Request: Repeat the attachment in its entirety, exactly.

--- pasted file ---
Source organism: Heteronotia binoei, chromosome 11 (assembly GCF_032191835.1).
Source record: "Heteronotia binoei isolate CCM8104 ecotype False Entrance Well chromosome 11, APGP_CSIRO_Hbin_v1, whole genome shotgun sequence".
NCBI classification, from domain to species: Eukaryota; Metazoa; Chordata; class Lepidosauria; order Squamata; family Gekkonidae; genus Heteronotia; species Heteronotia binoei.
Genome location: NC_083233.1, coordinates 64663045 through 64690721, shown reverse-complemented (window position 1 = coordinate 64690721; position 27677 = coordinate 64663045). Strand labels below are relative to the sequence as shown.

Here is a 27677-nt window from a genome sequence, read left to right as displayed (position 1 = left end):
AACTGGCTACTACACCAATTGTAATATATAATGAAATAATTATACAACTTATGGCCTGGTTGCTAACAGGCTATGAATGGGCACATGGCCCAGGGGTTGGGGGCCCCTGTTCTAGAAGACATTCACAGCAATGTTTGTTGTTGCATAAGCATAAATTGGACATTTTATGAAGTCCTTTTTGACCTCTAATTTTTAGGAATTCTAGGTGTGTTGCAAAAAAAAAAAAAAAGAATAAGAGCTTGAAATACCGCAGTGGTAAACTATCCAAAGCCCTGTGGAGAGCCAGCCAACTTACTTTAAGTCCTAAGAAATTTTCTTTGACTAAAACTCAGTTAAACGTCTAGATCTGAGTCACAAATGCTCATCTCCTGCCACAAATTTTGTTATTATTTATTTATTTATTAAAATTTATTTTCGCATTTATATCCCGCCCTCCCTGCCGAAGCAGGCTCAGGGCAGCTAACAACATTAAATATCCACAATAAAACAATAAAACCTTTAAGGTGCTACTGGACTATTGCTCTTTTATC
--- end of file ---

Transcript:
Source organism: Heteronotia binoei, chromosome 11 (assembly GCF_032191835.1).
Source record: "Heteronotia binoei isolate CCM8104 ecotype False Entrance Well chromosome 11, APGP_CSIRO_Hbin_v1, whole genome shotgun sequence".
NCBI classification, from domain to species: Eukaryota; Metazoa; Chordata; class Lepidosauria; order Squamata; family Gekkonidae; genus Heteronotia; species Heteronotia binoei.
Genome location: NC_083233.1, coordinates 64663045 through 64690721, shown reverse-complemented (window position 1 = coordinate 64690721; position 27677 = coordinate 64663045). Strand labels below are relative to the sequence as shown.

Here is a 27677-nt window from a genome sequence, read left to right as displayed (position 1 = left end):
AACTGGCTACTACACCAATTGTAATATATAATGAAATAATTATACAACTTATGGCCTGGTTGCTAACAGGCTATGAATGGGCACATGGCCCAGGGGTTGGGGGCCCCTGTTCTAGAAGACATTCACAGCAATGTTTGTTGTTGCATAAGCATAAATTGGACATTTTATGAAGTCCTTTTTGACCTCTAATTTTTAGGAATTCTAGGTGTGTTGCAAAAAAAAAAAAAAAGAATAAGAGCTTGAAATACCGCAGTGGTAAACTATCCAAAGCCCTGTGGAGAGCCAGCCAACTTACTTTAAGTCCTAAGAAATTTTCTTTGACTAAAACTCAGTTAAACGTCTAGATCTGAGTCACAAATGCTCATCTCCTGCCACAAATTTTGTTATTATTTATTTATTTATTAAAATTTATTTTCGCATTTATATCCCGCCCTCCCTGCCGAAGCAGGCTCAGGGCAGCTAACAACATTAAATATCCACAATAAAACAATAAAACCTTTAAGGTGCTACTGGACTATTGCTCTTTTATC